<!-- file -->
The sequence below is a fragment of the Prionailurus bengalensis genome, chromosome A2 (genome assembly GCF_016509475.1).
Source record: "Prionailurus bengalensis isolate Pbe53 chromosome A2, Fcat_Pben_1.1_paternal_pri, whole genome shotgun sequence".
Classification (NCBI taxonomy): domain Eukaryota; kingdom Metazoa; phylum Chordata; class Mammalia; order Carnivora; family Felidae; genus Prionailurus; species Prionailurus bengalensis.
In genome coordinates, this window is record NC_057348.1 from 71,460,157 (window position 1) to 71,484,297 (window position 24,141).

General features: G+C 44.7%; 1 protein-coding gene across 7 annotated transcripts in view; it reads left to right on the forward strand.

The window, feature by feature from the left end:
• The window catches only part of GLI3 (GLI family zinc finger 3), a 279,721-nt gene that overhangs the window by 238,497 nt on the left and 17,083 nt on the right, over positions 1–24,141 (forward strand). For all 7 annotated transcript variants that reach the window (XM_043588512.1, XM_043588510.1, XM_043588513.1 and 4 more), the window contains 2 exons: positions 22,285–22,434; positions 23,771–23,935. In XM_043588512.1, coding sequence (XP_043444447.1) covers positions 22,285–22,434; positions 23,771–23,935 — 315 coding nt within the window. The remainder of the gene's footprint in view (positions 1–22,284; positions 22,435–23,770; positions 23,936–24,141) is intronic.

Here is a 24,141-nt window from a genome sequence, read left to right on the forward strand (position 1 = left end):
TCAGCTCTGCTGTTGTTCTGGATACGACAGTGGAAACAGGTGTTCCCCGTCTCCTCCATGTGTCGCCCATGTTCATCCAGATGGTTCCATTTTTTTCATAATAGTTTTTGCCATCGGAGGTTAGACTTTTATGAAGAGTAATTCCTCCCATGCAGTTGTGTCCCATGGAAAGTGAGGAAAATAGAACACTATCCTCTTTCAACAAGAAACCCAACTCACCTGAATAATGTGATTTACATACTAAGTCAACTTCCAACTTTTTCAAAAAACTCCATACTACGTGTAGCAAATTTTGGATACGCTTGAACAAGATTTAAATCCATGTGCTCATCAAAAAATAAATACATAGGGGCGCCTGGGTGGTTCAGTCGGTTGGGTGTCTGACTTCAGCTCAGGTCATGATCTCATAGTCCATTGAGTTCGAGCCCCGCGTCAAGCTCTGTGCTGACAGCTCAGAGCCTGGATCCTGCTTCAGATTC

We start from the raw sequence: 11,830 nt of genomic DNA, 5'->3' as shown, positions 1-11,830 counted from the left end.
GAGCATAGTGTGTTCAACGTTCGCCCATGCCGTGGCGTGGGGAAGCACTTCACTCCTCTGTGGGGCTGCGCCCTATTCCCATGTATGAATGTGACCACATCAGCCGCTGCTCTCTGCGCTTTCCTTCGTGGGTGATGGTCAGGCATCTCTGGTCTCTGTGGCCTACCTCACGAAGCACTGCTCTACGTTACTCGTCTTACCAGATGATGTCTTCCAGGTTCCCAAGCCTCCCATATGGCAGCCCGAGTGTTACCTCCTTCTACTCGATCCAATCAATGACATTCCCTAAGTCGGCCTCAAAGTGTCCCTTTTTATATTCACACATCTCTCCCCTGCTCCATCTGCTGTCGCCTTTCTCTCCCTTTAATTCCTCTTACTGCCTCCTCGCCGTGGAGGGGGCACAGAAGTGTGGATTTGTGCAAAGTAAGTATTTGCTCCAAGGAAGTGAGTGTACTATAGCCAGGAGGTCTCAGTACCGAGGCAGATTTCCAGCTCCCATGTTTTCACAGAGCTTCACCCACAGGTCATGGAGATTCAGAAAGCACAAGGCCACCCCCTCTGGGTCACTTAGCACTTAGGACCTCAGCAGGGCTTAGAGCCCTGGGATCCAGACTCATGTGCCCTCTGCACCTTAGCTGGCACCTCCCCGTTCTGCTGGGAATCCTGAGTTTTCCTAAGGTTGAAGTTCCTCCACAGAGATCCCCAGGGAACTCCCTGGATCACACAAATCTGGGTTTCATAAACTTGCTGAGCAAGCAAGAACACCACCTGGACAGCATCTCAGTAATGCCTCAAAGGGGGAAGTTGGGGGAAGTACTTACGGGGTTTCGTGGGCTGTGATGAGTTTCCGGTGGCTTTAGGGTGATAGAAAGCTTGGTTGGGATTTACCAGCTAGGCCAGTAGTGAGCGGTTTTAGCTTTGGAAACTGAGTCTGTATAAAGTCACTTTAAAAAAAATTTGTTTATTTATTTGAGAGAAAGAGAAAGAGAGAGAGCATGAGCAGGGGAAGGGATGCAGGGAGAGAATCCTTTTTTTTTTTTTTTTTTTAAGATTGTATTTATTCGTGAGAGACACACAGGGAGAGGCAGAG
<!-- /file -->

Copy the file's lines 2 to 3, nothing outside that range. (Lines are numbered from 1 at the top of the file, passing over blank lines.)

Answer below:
Source record: "Prionailurus bengalensis isolate Pbe53 chromosome A2, Fcat_Pben_1.1_paternal_pri, whole genome shotgun sequence".
Classification (NCBI taxonomy): domain Eukaryota; kingdom Metazoa; phylum Chordata; class Mammalia; order Carnivora; family Felidae; genus Prionailurus; species Prionailurus bengalensis.